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THE BRITISH are coming, the British are coming... British director Michael Kustow has landed at the American Repertory Theater with a new play by British playwright Charles Wood about the bumbling attempts of an Anglo-American team to shoot a film in Ireland about the American Revolution for the celebration of the American Bicentenial. It's less confusing than it sounds--Has "Washington" Legs? is pure farce with a dark side beneath, but it's too freewheeling to say anything well. The result is a two-hour burlesque show with some long gaps in between moments of high comedy.
Actually, Has "Washington" Legs? seems more like two plays. Act I, which concerns the planning meeting for the movie organized by the Film Institute of the United States and the Film Institute of the United Kingdom and its hapless representative, Joe Veriato, takes a long satirical swipe at the movie industry, with a representative collection of fools: Mickey Boorman and Pat Sligo, two pot-smoking "New Wave" filmmakers from L.A.; Carl Dorf, a self-exiled victim of McCarthyism; Dan Rashur, the wunderkind director with the Colgate smile; Sy Joelmersbagger, a tweedy history professor from Yale; and Sir Flute Parsons, an over-the-hill British screenwriter with a fondness for money and American boys. Wood gives each one his brief theatrical moment and tries to build an act out of a few comic situations (like Joe's constant run-ins with his assistant, Wesley) that can't last very long. He captures the movie jargon well ("be my file, Wes"; "we have to conceptualize a film here") but carries each joke just too far; the action, lacking any internal coherence, degenerates into a string of forced jokes.
Kustow has chosen to stage this at a long table at the front of the stage, keeping our interest with visual mayhem but accentuating the fragmentary nature of the dialogue. Stephen Rowe and Tony Shalhoub, as Joe and Wes, try mightily to keep things going, but with little success. Some awkward pace changes contribute to the difficulty, and the act sags until Frederick Neumann, as the John Huston-like director John Bean, takes things over. Neumann shines as the horny, hearty old American ("It's a simple name--I am a simple man.") whose vision of the revolution comprises mostly blood and tits; his prostrated plea for directorship of the film salvages the first act. Here, too, we learn the significance of the weighty title: "Washington" is to be the name of the film, and "has it legs?" is movie parlance for "will it run?"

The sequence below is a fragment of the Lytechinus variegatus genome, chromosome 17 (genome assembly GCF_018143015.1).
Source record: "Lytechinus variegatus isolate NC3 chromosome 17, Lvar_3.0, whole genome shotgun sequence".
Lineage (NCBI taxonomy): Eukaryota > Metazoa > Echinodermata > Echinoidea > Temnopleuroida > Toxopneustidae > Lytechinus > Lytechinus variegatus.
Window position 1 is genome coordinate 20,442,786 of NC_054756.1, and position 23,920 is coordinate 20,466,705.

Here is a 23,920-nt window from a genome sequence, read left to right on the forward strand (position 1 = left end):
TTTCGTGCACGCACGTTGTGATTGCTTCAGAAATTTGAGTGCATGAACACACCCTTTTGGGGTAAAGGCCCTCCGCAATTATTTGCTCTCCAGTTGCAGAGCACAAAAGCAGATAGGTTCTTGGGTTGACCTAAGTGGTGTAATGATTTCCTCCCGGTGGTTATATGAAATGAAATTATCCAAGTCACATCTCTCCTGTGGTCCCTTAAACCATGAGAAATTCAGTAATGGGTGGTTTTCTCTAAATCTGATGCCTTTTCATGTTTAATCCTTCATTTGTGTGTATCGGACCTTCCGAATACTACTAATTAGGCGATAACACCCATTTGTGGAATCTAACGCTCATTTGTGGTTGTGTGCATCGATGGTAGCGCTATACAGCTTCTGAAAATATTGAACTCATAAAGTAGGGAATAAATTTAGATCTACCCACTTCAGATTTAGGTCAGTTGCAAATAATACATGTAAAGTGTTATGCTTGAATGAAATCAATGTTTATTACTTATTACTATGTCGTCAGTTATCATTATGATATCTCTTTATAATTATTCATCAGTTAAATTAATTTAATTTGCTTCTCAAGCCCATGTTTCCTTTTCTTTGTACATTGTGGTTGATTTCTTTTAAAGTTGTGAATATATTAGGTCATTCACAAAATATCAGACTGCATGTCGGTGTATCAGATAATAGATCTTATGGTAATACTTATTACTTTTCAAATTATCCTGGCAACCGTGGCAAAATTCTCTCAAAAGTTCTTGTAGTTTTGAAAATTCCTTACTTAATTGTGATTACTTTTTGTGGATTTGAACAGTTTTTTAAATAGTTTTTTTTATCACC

THE SECOND ACT seems more like the play Wood wanted to write. Art fades into reality during the first day of filming (in Ireland, with 300 Irish extras as American and British soldiers), and chaos erupts. The film troops, sleeping in tents, are restless, and there is a rumor that Bean will use real bullets in the filming. The Cockney crew members, led by the gaffer, threaten a workers' revolt against Bean-cum-Washington, but they hold together to film the British charge up Bunker Hill--hilariously staged, dummies and all. But they can't hold out, and the turncoat Wes, convinced that "Washington" will be a disaster, finally stops the action with the help of some redcoat extras. John Bean is accidentally bayonetted by his gaffer, and as he dies the directorship is passed on to blue-eyed, mindless Dan, squinting bravely into the spotlight.
It's all jolly good fun, with some wonderful parody of Bunker Hill and American moviedom. But there's a bitter edge beneath the verbal byplay, a sardonic vision reminiscent of Catch-22. If Wood disrupts the humor and flow with the prolonged dispute between the workers and Bean, it's because he has a point to make. War or moviemaking is nothing but a chaotic nightmare; and while some madman director-general barks orders from a crane, several hundred lowly paid extras, be they Irish soldiers in the British Army in 1775 or Irish extras in a British movie in 1976, run around and get shot.